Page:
'War on drugs' Duterte: A mass murderer in power
Philippine President Rodrigo Duterte once said that Ferdinand Marcos, who was overthrown by the first non-violent revolution ('People Power') in 1986, would have been the Philippines' best president "if he did not become a dictator". Just as Mr Duterte himself had the potential to be the Philippines' best president if he had not become a mass murderer.
He doesn't react well to criticism, either. Last month the International Criminal Court began to investigate a complaint by a Filipino lawyer that the extrajudicial killings in Mr Duterte's anti-drug war (now 8,000 and counting) amount to "crimes against humanity". He responded by declaring that the Philippines would not longer accept the authority of the world tribunal.
Less than two years into a six-year term, he has already threatened to pull out of the United Nations too. His main mode of speech is stream-of-consciousness, so he doesn't necessarily mean what he says, but you can never be sure. He is not unintelligent, but the one constant that shapes everything he says and does is his tough-guy persona.
Gwynne Dyer is an independent journalist whose articles are published in 45 countries.
That's why Filipinos love him for (last year he had a 91% approval rating), but the problem is that he really is a tough guy -- and not in a good sense. He graduated from law school and became a prosecutor in his home city of Davao, the biggest city in the southern island of Mindanao. It was then the most violent city in the country, and he set out to tame it.
It is not clear when Mr Duterte decided that a death squad was needed to accomplish that task, but he makes no secret of its existence. In fact, he boasts about it, and sometimes hints that he did some of the killing himself. He became the mayor of Davao in 1988, and claims that 1,700 suspected criminals were killed on his watch.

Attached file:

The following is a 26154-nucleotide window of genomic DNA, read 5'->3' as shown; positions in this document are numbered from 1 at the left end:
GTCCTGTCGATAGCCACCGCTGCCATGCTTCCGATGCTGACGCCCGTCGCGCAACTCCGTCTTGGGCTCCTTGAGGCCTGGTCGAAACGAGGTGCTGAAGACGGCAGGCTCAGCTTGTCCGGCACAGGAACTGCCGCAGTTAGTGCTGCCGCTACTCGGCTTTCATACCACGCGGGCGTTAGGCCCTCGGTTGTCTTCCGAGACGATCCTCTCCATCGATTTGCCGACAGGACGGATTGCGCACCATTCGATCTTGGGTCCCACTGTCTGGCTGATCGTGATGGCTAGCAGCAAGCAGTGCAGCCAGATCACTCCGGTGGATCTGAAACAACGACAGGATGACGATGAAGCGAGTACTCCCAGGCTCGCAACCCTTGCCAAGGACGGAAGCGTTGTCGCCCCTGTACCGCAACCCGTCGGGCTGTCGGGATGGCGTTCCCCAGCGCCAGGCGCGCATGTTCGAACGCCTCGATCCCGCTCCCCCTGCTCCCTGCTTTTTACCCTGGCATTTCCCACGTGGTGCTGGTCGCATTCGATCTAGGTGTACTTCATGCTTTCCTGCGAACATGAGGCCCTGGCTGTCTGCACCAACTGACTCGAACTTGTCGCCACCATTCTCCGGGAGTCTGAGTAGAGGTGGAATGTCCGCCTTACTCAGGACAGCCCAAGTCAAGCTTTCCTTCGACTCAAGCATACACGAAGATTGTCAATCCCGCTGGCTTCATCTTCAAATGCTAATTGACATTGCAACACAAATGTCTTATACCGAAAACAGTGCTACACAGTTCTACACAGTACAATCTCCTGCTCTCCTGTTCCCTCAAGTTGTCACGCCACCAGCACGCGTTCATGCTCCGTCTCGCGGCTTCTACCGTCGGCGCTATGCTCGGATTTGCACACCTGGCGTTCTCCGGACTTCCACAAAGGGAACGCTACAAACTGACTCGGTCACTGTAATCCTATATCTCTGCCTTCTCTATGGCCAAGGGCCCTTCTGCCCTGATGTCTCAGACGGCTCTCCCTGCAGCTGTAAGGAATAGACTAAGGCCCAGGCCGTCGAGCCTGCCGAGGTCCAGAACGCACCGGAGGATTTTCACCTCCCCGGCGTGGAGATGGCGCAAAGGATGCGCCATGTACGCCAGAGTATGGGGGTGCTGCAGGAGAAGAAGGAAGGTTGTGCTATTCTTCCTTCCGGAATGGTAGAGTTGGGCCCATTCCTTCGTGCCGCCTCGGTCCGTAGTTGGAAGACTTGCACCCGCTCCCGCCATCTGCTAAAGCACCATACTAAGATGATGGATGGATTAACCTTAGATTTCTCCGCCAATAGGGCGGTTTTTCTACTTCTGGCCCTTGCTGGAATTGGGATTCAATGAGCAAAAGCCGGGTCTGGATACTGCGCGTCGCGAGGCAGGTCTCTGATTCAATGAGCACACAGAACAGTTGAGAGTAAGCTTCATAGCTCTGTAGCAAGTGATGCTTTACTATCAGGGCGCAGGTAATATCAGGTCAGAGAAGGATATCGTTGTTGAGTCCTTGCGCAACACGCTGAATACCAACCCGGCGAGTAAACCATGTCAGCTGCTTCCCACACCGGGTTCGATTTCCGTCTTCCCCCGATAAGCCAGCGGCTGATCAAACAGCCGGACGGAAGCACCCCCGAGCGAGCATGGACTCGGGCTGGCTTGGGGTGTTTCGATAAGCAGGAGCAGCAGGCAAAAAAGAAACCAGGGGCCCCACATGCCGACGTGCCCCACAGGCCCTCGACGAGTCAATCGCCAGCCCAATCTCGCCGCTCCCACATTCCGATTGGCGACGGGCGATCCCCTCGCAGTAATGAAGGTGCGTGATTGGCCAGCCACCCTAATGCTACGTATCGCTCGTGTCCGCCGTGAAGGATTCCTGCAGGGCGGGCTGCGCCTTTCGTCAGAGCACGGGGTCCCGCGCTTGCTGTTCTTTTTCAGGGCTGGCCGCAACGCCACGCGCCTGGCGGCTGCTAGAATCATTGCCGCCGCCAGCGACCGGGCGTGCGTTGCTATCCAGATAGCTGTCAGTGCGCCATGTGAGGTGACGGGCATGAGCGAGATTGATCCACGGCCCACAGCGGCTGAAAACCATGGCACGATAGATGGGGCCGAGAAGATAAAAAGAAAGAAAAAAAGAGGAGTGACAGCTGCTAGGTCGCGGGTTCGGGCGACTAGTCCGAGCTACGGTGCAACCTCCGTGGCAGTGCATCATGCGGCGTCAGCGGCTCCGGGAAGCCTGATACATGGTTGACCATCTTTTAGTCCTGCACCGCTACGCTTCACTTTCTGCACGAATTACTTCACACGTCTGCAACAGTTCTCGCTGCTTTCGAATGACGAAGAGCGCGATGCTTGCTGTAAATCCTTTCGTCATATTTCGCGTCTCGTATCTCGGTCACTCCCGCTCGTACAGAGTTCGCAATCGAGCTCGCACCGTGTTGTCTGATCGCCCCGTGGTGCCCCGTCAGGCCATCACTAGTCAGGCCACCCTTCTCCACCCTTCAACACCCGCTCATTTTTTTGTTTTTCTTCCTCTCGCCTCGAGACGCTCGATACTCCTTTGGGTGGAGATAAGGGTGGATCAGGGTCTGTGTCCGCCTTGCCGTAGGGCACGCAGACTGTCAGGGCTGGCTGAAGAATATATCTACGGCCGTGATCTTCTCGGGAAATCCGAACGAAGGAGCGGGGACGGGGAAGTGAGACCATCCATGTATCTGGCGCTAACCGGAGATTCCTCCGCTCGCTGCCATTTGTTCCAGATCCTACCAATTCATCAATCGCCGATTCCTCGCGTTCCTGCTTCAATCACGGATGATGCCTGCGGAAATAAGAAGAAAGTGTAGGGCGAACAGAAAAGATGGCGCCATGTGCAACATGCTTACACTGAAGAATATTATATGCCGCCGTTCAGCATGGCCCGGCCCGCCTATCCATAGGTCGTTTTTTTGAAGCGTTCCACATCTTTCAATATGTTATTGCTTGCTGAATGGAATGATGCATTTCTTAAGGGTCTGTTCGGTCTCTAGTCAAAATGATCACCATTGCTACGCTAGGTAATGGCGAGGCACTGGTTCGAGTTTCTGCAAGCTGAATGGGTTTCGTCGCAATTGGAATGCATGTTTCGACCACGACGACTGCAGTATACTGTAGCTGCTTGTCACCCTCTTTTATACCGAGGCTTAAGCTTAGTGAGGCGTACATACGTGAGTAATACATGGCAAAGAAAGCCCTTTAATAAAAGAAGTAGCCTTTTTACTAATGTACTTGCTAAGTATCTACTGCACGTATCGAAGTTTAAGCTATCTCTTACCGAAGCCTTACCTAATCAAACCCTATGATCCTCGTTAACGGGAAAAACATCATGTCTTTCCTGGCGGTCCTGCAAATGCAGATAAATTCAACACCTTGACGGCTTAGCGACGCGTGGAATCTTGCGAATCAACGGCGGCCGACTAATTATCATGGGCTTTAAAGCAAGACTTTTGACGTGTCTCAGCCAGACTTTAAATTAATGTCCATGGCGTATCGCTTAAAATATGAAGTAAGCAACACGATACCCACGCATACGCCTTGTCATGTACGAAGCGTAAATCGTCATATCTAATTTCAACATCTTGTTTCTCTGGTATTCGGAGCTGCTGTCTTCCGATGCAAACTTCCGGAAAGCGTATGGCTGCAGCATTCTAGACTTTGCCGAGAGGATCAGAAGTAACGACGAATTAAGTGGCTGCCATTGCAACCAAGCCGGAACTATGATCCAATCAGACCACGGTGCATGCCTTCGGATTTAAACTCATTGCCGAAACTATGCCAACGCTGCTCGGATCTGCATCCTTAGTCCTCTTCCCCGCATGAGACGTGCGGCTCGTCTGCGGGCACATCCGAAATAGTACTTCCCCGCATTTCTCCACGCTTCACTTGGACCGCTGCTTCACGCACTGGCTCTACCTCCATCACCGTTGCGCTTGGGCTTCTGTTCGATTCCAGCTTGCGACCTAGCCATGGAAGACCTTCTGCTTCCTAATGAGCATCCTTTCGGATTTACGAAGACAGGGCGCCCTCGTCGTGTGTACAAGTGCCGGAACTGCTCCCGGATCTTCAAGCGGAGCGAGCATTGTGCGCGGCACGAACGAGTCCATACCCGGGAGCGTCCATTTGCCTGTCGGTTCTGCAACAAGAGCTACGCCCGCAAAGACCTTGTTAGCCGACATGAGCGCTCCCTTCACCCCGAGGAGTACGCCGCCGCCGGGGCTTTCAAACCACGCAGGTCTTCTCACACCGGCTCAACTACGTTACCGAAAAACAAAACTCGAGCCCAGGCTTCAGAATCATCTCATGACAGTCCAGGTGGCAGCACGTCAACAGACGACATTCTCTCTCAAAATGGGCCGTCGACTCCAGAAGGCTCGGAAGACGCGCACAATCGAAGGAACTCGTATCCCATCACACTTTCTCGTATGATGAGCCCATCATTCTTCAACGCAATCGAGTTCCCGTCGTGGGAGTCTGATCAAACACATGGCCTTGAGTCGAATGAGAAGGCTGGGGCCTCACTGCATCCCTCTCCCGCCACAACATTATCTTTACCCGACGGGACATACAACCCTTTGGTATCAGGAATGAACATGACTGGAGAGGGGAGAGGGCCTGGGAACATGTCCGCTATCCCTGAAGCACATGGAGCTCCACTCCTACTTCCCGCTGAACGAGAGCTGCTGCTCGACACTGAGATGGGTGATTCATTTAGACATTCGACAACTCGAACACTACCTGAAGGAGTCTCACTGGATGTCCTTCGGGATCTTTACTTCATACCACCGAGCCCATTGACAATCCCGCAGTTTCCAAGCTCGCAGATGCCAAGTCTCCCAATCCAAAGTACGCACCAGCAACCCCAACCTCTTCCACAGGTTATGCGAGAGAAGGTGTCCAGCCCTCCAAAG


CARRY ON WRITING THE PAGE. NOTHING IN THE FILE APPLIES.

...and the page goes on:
Most of them were street kids -- petty thieves and small-time drug dealers -- but it did work, after a fashion: Davao is now reputed to be the safest city in the country. And it was his promise to do the same thing country-wide that won him the presidency in 2016 with 39% of the vote, almost twice as many votes as the nearest runner-up among the five candidates.
It would have made more sense if the Philippines was an ultra-violent country overrun by crime and drugs, but it isn't. It is a profoundly unequal country whose politics has been dominated by a privileged and largely hereditary elite, but neither the crime rate nor drug usage is significantly higher than in other Southeast Asian countries.
In less than two years in office, Mr Duterte has presided over the extrajudicial murders of some 8,000 people, most of them drug-users who do little harm except to themselves. It is a classic displacement activity: The real problems are corrupt politicians and police and income disparities so huge that a quarter of the population lives in absolute poverty, but it's much easier to wage a war on drugs and crime.
Displacement tactics are quite common in politics (like Donald Trump promising to bring back millions of lost American jobs from foreign countries when most of them were really destroyed by automation). But the pity of it is that Rodrigo Duterte, for all his bombast and vainglory, had other qualities that would have been very useful in the presidency.
He is an honest man, as Filipino politicians go, and he has a real empathy with the poor. During the Marcos dictatorship he protected opposition protesters in Davao, and he is gay- and Muslim-friendly in a country that has little tolerance for either. He calls himself a "socialist", but the city of Davao achieved the highest economic growth rate in the country under his mayorship.
Alas, Mr Duterte is also a mass murderer (he has said he will sign a pardon for himself "for the crime of multiple murder" before he leaves office.) He has become addicted to the cheap popularity he gets from saying and doing shocking things, and lacks the discipline to work on the country's real problems.
He is a disaster for the Philippines, but that's probably where the damage ends. And although he occasionally talks about abolishing the Congress and leading a self-appointed "revolutionary government", he is unlikely to be able to carry it off, because by then he won't be popular any more. The Philippines will not prosper under his rule.
Gwynne Dyer is an independent journalist whose articles are published in 45 countries. His new book is 'Growing Pains: The Future of Democracy (and Work)'.